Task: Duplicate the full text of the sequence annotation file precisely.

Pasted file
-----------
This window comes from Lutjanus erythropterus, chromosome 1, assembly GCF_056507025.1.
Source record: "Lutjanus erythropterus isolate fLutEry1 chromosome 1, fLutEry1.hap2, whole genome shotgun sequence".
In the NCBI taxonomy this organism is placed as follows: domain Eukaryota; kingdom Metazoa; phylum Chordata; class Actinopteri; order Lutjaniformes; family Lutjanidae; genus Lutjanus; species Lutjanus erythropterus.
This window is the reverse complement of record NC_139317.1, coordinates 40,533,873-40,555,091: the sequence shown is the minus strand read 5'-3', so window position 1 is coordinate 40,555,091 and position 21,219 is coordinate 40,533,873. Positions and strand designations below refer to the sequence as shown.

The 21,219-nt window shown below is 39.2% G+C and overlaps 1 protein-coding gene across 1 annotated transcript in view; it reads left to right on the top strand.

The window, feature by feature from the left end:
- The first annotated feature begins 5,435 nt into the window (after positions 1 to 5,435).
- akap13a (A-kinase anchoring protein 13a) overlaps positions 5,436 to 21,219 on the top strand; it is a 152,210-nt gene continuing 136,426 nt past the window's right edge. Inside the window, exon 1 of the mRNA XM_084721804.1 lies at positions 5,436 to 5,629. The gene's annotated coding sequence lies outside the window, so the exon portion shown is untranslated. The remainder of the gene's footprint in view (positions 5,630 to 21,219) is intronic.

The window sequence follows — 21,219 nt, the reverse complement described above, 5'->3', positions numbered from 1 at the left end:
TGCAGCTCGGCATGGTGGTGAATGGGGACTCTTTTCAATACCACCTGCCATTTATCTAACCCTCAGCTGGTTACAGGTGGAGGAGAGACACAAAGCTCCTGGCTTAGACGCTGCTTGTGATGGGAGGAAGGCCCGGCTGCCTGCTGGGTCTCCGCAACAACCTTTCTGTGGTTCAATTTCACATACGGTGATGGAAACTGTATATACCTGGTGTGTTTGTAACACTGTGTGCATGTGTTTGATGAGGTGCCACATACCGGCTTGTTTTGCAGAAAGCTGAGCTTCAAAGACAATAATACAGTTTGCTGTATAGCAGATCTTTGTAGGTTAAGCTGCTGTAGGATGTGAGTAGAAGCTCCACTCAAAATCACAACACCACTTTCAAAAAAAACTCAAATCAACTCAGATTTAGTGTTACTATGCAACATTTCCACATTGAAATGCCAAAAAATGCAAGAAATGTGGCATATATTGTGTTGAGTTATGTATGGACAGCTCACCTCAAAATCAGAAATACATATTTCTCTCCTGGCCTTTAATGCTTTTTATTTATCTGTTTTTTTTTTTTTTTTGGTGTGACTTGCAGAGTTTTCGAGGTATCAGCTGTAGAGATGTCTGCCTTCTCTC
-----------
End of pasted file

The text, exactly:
This window comes from Lutjanus erythropterus, chromosome 1, assembly GCF_056507025.1.
Source record: "Lutjanus erythropterus isolate fLutEry1 chromosome 1, fLutEry1.hap2, whole genome shotgun sequence".
In the NCBI taxonomy this organism is placed as follows: domain Eukaryota; kingdom Metazoa; phylum Chordata; class Actinopteri; order Lutjaniformes; family Lutjanidae; genus Lutjanus; species Lutjanus erythropterus.
This window is the reverse complement of record NC_139317.1, coordinates 40,533,873-40,555,091: the sequence shown is the minus strand read 5'-3', so window position 1 is coordinate 40,555,091 and position 21,219 is coordinate 40,533,873. Positions and strand designations below refer to the sequence as shown.

The 21,219-nt window shown below is 39.2% G+C and overlaps 1 protein-coding gene across 1 annotated transcript in view; it reads left to right on the top strand.

The window, feature by feature from the left end:
- The first annotated feature begins 5,435 nt into the window (after positions 1 to 5,435).
- akap13a (A-kinase anchoring protein 13a) overlaps positions 5,436 to 21,219 on the top strand; it is a 152,210-nt gene continuing 136,426 nt past the window's right edge. Inside the window, exon 1 of the mRNA XM_084721804.1 lies at positions 5,436 to 5,629. The gene's annotated coding sequence lies outside the window, so the exon portion shown is untranslated. The remainder of the gene's footprint in view (positions 5,630 to 21,219) is intronic.

The window sequence follows — 21,219 nt, the reverse complement described above, 5'->3', positions numbered from 1 at the left end:
TGCAGCTCGGCATGGTGGTGAATGGGGACTCTTTTCAATACCACCTGCCATTTATCTAACCCTCAGCTGGTTACAGGTGGAGGAGAGACACAAAGCTCCTGGCTTAGACGCTGCTTGTGATGGGAGGAAGGCCCGGCTGCCTGCTGGGTCTCCGCAACAACCTTTCTGTGGTTCAATTTCACATACGGTGATGGAAACTGTATATACCTGGTGTGTTTGTAACACTGTGTGCATGTGTTTGATGAGGTGCCACATACCGGCTTGTTTTGCAGAAAGCTGAGCTTCAAAGACAATAATACAGTTTGCTGTATAGCAGATCTTTGTAGGTTAAGCTGCTGTAGGATGTGAGTAGAAGCTCCACTCAAAATCACAACACCACTTTCAAAAAAAACTCAAATCAACTCAGATTTAGTGTTACTATGCAACATTTCCACATTGAAATGCCAAAAAATGCAAGAAATGTGGCATATATTGTGTTGAGTTATGTATGGACAGCTCACCTCAAAATCAGAAATACATATTTCTCTCCTGGCCTTTAATGCTTTTTATTTATCTGTTTTTTTTTTTTTTTTGGTGTGACTTGCAGAGTTTTCGAGGTATCAGCTGTAGAGATGTCTGCCTTCTCTC